"Suicide prevention is everyone's responsibility" was the message at the unveiling of Caltrain's new webpage for suicide prevention at the San Mateo Caltrain Station on Wednesday, Oct. 1.
As part of Railroad Safety Month, Caltrain launched a special page on its website dedicated to suicide-prevention information and outreach. The page includes a crisis hotline number and links to local, regional and national resources.
"I would venture to say that everyone here has some personal experience with suicide or mental illness," said Caltrain spokeswoman Jayme Ackemann. "I, myself, lost my husband and high school sweetheart when my daughter was just 1 (year old) to suicide, so it's a very personal issue for me. We are experts at running a railroad; we are not experts at preventing suicide, and that is why we work with our community partners to look for answers."
Ackemann said there is no single solution, but "we know suicide can be prevented ... and people in our community are working toward prevention and erasing the stigma surrounding mental health by shining a light on this issue.
"We hope that of the millions of people who visit Caltrain's web page every year, some will be helped by the information," she said.
Four experts who have been affected by suicide spoke at the event, including Victor Ojakian, Suicide Prevention Oversight Committee co-chair; Dr. Ken Smith with the Suicide Prevention Speakers Bureau of the Santa Clara County Mental Health Department; Bevin Love, assistant director of Stamp Out Stigma; and deputy Sal Zuno of the Caltrain Transit Police Bureau.
Former Palo Alto councilman and mayor Ojakian lost his son Adam to suicide in 2004 at the age of 21. Ojakian and his wife, Mary, have since lobbied to ensure California's public colleges have student-mental health advisory committees so that students on campus are as safe as they can be and individuals who are considered at-risk can receive help.
The Ojakians have advocated for suicide-prevention resources for students at every level. He referenced the cluster of deaths of five Palo Alto students in 2009 and 2010 on the Caltrain tracks.
"I was asked at one stage if I would help set up a committee in Santa Clara County to address the matter of suicide -- not just because of the deaths of the children in Palo Alto but because of the deaths of so many people in Santa Clara County," Ojakian said.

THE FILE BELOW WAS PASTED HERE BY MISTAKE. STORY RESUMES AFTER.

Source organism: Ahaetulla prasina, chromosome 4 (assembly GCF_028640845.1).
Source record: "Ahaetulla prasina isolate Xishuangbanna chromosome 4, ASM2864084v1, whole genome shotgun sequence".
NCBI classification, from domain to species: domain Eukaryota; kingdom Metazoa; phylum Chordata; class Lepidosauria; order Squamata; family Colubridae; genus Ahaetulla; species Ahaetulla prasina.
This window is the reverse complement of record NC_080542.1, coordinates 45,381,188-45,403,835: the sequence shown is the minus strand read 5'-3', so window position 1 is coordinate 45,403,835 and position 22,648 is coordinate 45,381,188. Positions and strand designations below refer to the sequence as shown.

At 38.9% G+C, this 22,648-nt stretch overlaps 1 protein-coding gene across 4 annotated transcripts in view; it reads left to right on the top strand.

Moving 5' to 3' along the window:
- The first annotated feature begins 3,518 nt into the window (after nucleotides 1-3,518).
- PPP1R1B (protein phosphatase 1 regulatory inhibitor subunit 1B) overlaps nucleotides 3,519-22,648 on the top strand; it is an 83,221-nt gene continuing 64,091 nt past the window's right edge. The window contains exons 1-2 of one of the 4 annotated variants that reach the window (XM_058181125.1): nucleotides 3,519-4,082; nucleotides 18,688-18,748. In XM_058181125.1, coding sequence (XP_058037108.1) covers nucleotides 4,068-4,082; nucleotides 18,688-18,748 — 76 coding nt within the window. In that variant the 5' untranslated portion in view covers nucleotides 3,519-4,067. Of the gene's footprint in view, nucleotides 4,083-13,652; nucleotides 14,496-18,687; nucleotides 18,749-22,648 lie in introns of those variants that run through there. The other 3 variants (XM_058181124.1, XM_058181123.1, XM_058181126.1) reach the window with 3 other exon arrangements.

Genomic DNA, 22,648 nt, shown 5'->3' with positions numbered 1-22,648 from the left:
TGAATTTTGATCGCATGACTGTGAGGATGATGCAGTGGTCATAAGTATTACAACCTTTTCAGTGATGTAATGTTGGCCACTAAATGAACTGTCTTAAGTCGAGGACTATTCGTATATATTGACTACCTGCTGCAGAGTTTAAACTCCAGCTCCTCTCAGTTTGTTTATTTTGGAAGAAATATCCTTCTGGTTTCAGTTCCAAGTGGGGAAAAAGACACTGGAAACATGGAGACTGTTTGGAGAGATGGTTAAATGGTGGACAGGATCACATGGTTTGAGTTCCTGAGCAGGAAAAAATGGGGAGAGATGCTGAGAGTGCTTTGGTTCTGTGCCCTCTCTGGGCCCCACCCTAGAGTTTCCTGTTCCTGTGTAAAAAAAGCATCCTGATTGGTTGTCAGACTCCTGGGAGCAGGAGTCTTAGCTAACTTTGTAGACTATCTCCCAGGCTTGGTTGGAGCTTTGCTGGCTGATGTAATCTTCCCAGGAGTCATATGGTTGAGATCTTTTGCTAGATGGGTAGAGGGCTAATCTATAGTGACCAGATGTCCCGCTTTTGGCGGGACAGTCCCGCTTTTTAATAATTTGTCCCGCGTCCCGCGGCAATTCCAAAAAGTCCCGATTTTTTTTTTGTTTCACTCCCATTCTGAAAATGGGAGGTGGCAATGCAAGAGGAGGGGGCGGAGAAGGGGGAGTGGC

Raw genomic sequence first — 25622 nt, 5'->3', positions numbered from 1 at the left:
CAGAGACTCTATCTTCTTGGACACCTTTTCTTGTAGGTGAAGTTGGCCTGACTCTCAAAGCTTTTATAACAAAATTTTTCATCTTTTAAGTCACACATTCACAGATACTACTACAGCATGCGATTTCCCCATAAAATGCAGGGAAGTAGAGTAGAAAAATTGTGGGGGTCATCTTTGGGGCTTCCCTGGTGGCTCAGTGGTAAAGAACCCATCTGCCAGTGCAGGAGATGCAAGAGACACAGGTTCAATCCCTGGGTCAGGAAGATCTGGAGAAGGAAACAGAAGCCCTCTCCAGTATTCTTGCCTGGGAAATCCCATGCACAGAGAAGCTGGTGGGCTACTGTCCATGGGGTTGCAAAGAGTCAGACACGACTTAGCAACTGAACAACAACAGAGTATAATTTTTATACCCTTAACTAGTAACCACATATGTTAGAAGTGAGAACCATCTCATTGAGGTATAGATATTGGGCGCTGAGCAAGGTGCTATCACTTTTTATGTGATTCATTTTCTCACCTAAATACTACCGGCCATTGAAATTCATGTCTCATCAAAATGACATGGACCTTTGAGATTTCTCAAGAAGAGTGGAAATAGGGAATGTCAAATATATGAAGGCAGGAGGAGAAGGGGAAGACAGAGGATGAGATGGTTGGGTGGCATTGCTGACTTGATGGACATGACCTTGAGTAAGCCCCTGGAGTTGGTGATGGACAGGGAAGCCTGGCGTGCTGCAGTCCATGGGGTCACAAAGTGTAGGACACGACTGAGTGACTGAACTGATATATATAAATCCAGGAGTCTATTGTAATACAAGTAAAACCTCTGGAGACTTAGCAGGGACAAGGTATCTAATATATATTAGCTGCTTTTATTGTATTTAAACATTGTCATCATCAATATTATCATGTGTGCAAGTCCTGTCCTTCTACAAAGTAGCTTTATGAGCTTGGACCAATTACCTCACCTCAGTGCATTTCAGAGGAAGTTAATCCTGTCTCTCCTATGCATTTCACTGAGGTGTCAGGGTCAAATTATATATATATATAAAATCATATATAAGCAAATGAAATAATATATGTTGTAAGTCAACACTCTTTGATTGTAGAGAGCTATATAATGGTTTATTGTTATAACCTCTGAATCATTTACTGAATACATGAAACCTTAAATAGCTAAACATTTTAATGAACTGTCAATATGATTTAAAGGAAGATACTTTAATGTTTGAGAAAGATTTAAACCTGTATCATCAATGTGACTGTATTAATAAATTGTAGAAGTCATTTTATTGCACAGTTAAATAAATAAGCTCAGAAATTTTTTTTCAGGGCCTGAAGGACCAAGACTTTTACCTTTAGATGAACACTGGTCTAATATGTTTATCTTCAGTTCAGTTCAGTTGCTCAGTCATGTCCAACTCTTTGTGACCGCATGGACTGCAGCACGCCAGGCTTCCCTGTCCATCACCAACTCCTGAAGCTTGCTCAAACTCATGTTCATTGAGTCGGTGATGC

Nearly 40,000 suicides were reported throughout the United States in 2011, Ojakian said. But what doesn't get talked about is the state statistic -- just under 4,000 people.
"There is a good possibility when next year's data gets release that we will cross that threshold," Ojakian said.
"California has a public health crisis," he said. "People don't want to talk about it that way, but that's what it is. You don't lose that many lives and cavalierly go by without recognizing the magnitude of how many people have died."
There has been an average of 13 deaths a year on Caltrain tracks, the majority were caused by suicide, according to a Caltrain press release.
"Although suicides on the Caltrain right-of-way make up only 3 percent of suicides in the Peninsula region, they are the focus of public attention because they impact so many people," according to the press release.
"Caltrain has been a significant partner in trying to prevent suicide," Ojakian said. "They understand that it's not just the deaths on the tracks where people are taking their lives, but there is something that happens before that and there is a significant impact on our community."
Other suicide-prevention efforts Caltrain has been involved in include spending $110,000 to erect 250 new "There is Help" signs along a 10-mile stretch that includes Palo Alto, Menlo Park and Mountain View in 2010 and in 2012; and a team of San Mateo County Transit District employees raised nearly $12,000 in the Out of the Darkness Overnight fundraiser, an 18-mile walk in San Francisco, which benefits the American Foundation for Suicide Prevention.